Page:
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Brings back either a text file (if one exists) or a html-formatted file (if one exists) of the instructions for an item on the Everygamegoing web site. For example, if you own a web store selling computer games and want to give the instructions on how to play the game, you can use this command to retrieve them.

The structure of the command is as follows:

http://www.everygamegoing.com/api/v1/getInstructionsByItemTitleAndMachineTypeID/[item_title]/[machine_type_id]/[txt/html]

You can retrieve the [item_title] of a game by making a call to getItemByItemID and extracting it from the response. (Alternatively, you may be able to deduce the [item_title] without a call as it is, in almost all cases, the name of the item with no special characters, and with any spaces in its title replaced with the underscore character.)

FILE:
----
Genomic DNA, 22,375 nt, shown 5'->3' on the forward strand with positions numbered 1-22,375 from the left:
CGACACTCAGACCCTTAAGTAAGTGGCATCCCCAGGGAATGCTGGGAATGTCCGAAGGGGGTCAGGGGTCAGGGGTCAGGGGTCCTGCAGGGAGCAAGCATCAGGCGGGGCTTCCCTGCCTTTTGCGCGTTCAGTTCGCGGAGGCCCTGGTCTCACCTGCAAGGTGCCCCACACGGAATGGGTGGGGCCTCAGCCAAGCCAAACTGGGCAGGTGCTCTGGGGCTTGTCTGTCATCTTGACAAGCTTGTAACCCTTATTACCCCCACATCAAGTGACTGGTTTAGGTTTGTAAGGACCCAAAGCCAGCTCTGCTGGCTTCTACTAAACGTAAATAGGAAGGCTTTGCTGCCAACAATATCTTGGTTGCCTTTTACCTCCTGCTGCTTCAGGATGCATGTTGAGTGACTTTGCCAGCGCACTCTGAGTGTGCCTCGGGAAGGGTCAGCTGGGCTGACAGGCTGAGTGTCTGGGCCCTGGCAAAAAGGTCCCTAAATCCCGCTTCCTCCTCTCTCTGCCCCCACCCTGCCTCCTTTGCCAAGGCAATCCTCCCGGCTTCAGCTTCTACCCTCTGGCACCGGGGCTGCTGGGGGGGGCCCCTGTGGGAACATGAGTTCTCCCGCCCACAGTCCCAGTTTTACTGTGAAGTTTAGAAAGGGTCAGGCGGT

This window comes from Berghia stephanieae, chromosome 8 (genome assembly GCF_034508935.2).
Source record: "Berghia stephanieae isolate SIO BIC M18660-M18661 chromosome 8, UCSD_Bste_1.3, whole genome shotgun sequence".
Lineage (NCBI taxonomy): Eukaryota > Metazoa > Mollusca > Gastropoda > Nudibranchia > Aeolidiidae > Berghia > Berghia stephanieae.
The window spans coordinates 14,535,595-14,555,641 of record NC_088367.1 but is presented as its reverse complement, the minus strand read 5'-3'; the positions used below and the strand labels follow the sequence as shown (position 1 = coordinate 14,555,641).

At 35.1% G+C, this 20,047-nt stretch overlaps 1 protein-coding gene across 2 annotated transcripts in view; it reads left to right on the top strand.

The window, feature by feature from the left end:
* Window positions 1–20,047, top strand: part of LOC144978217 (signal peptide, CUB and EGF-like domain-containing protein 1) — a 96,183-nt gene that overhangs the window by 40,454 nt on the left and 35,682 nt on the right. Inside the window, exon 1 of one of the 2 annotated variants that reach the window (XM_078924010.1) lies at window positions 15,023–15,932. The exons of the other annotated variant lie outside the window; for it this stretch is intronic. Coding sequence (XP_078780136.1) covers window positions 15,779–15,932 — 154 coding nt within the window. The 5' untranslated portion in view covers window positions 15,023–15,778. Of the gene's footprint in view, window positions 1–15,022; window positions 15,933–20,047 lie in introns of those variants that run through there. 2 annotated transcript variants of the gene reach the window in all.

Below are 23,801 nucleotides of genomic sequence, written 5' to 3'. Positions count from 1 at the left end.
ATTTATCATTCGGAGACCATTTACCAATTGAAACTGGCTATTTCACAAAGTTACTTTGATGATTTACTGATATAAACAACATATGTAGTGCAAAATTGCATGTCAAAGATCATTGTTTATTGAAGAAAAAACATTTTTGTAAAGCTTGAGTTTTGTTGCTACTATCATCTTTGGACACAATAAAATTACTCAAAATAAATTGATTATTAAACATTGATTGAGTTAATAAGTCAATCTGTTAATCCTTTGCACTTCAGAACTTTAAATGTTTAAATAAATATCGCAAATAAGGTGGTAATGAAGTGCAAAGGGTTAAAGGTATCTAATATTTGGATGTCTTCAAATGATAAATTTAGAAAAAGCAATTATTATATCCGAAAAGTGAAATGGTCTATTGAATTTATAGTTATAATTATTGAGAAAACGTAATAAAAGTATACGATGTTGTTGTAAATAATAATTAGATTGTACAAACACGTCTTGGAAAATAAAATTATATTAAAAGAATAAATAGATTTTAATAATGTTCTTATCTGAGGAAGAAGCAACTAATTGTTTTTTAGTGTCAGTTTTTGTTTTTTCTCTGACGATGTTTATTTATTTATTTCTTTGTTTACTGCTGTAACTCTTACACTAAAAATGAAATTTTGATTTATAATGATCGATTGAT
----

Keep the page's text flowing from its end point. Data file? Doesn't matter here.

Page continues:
You can retrieve a list of all the machine_type_ids by making a call to getAllMachines. You should then store the results of this call locally and make your call with the [machine_type_id] corresponding to the machine you wish to retrieve instructions for.

Both [item_title] and [machine_type_id] are mandatory parameters. The [txt/html] can be set to html if you would like the instructions to be returned in plain text or html format. If this parameter is not given then plain text will be returned.

For example, hitting the following URL will return the instructions for the Acorn Electron version of Barbarian in html format:

http://www.everygamegoing.com/api/v1/getInstructionsByItemTitleAndMachineTypeID/Barbarian_1/7/html
{
	"response":"<section id = \"intro\">\r\n<header>\r\n...\r\n<\/section>\r\n"
}

 
The response is a string (which may be rather long for some games with extensive instructions). If Everygamegoing has no instructions in the format you specified then a blank string is returned.

Note: Many games have instructions in both formats but some items on Everygamegoing, particularly Acorn Electron games, only have instructions in html format. This is simply because Acorn Electron games were the very first items to have their instructions added to the site and they were created in html, and no plain text equivalents of them have ever been created.